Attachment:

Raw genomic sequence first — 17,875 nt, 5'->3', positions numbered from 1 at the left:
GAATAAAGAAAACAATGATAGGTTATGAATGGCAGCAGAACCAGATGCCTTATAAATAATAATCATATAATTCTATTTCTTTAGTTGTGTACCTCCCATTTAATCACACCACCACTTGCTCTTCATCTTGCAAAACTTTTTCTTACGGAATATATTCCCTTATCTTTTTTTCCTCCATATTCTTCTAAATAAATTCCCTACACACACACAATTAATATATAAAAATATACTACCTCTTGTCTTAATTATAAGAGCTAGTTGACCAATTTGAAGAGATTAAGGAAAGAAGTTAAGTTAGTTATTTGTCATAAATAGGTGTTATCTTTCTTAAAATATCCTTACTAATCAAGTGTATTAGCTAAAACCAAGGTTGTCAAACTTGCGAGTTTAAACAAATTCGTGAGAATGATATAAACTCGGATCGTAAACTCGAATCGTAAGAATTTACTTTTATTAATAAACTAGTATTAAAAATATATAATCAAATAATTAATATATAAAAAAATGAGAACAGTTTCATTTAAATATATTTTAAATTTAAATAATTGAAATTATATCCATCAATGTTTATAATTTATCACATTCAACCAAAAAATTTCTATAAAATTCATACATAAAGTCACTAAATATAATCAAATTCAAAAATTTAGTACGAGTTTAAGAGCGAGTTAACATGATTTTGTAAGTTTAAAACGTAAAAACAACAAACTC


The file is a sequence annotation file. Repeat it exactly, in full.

Raw genomic sequence first — 17,875 nt, 5'->3', positions numbered from 1 at the left:
GAATAAAGAAAACAATGATAGGTTATGAATGGCAGCAGAACCAGATGCCTTATAAATAATAATCATATAATTCTATTTCTTTAGTTGTGTACCTCCCATTTAATCACACCACCACTTGCTCTTCATCTTGCAAAACTTTTTCTTACGGAATATATTCCCTTATCTTTTTTTCCTCCATATTCTTCTAAATAAATTCCCTACACACACACAATTAATATATAAAAATATACTACCTCTTGTCTTAATTATAAGAGCTAGTTGACCAATTTGAAGAGATTAAGGAAAGAAGTTAAGTTAGTTATTTGTCATAAATAGGTGTTATCTTTCTTAAAATATCCTTACTAATCAAGTGTATTAGCTAAAACCAAGGTTGTCAAACTTGCGAGTTTAAACAAATTCGTGAGAATGATATAAACTCGGATCGTAAACTCGAATCGTAAGAATTTACTTTTATTAATAAACTAGTATTAAAAATATATAATCAAATAATTAATATATAAAAAAATGAGAACAGTTTCATTTAAATATATTTTAAATTTAAATAATTGAAATTATATCCATCAATGTTTATAATTTATCACATTCAACCAAAAAATTTCTATAAAATTCATACATAAAGTCACTAAATATAATCAAATTCAAAAATTTAGTACGAGTTTAAGAGCGAGTTAACATGATTTTGTAAGTTTAAAACGTAAAAACAACAAACTC